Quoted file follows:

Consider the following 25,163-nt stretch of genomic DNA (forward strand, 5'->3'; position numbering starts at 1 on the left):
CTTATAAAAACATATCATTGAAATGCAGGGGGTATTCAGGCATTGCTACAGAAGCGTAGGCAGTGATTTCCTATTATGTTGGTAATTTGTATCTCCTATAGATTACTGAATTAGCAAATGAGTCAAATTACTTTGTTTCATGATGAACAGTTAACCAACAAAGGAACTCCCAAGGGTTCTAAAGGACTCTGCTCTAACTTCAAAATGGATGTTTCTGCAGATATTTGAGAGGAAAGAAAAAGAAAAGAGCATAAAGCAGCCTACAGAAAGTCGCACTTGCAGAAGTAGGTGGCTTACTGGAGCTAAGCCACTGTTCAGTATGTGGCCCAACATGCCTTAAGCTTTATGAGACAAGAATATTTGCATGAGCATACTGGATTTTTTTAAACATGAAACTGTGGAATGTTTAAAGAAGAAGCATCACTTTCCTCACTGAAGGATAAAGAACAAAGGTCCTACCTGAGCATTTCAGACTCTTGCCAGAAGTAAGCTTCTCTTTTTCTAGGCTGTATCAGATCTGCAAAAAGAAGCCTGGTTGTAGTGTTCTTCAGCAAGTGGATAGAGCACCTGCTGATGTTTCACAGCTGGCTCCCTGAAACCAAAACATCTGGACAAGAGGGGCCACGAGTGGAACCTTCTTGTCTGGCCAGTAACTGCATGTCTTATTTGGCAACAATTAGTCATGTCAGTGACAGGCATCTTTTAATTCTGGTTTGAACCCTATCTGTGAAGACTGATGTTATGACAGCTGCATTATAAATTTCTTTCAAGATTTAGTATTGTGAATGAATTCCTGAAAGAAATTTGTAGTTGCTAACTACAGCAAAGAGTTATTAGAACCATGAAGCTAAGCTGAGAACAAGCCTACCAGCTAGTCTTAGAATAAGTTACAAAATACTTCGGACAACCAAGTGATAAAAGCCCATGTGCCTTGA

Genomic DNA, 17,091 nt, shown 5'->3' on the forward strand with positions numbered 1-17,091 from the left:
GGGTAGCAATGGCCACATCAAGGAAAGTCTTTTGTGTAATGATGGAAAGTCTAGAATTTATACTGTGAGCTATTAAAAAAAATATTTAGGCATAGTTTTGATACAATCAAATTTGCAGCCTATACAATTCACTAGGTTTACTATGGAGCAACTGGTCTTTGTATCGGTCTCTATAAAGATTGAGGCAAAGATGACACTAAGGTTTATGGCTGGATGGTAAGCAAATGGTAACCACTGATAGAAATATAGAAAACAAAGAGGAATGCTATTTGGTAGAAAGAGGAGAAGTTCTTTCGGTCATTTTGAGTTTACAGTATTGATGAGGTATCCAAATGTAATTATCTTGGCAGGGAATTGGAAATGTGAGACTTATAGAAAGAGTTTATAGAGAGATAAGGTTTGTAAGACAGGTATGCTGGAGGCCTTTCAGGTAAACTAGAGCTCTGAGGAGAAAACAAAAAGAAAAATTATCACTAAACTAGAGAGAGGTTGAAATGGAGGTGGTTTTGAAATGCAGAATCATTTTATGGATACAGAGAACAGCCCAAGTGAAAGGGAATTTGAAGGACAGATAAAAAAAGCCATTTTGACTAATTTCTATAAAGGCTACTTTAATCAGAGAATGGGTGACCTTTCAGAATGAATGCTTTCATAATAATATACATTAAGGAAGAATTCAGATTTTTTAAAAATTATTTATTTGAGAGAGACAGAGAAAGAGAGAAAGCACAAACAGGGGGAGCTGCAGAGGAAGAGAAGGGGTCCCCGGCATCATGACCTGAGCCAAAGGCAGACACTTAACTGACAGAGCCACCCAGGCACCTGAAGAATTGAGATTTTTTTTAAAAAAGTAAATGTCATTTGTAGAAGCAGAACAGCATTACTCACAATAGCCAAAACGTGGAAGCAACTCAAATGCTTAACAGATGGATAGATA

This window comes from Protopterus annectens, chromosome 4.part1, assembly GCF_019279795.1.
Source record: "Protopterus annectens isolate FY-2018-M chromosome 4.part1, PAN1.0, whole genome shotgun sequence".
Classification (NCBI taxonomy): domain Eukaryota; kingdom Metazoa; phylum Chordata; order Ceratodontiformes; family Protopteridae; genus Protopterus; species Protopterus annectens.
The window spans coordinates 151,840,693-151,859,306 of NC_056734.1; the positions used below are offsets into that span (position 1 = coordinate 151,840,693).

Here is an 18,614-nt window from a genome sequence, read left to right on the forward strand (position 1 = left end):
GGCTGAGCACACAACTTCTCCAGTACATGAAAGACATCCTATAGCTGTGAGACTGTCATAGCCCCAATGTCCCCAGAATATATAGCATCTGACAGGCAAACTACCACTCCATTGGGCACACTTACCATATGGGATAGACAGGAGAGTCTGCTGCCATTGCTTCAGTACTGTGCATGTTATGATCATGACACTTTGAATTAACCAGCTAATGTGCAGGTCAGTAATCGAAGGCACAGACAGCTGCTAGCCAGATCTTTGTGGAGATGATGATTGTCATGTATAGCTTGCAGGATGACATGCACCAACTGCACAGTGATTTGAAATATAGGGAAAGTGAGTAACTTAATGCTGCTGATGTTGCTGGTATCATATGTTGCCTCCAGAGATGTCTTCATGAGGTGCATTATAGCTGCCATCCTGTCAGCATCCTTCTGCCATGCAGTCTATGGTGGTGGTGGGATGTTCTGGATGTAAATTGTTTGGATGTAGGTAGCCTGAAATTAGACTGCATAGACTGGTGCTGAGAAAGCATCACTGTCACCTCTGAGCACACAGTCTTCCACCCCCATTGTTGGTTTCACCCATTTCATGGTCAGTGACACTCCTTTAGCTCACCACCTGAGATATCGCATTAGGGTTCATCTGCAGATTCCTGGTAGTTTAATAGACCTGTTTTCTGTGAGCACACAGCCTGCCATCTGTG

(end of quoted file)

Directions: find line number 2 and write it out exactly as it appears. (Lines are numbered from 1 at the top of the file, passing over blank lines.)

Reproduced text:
CTTATAAAAACATATCATTGAAATGCAGGGGGTATTCAGGCATTGCTACAGAAGCGTAGGCAGTGATTTCCTATTATGTTGGTAATTTGTATCTCCTATAGATTACTGAATTAGCAAATGAGTCAAATTACTTTGTTTCATGATGAACAGTTAACCAACAAAGGAACTCCCAAGGGTTCTAAAGGACTCTGCTCTAACTTCAAAATGGATGTTTCTGCAGATATTTGAGAGGAAAGAAAAAGAAAAGAGCATAAAGCAGCCTACAGAAAGTCGCACTTGCAGAAGTAGGTGGCTTACTGGAGCTAAGCCACTGTTCAGTATGTGGCCCAACATGCCTTAAGCTTTATGAGACAAGAATATTTGCATGAGCATACTGGATTTTTTTAAACATGAAACTGTGGAATGTTTAAAGAAGAAGCATCACTTTCCTCACTGAAGGATAAAGAACAAAGGTCCTACCTGAGCATTTCAGACTCTTGCCAGAAGTAAGCTTCTCTTTTTCTAGGCTGTATCAGATCTGCAAAAAGAAGCCTGGTTGTAGTGTTCTTCAGCAAGTGGATAGAGCACCTGCTGATGTTTCACAGCTGGCTCCCTGAAACCAAAACATCTGGACAAGAGGGGCCACGAGTGGAACCTTCTTGTCTGGCCAGTAACTGCATGTCTTATTTGGCAACAATTAGTCATGTCAGTGACAGGCATCTTTTAATTCTGGTTTGAACCCTATCTGTGAAGACTGATGTTATGACAGCTGCATTATAAATTTCTTTCAAGATTTAGTATTGTGAATGAATTCCTGAAAGAAATTTGTAGTTGCTAACTACAGCAAAGAGTTATTAGAACCATGAAGCTAAGCTGAGAACAAGCCTACCAGCTAGTCTTAGAATAAGTTACAAAATACTTCGGACAACCAAGTGATAAAAGCCCATGTGCCTTGA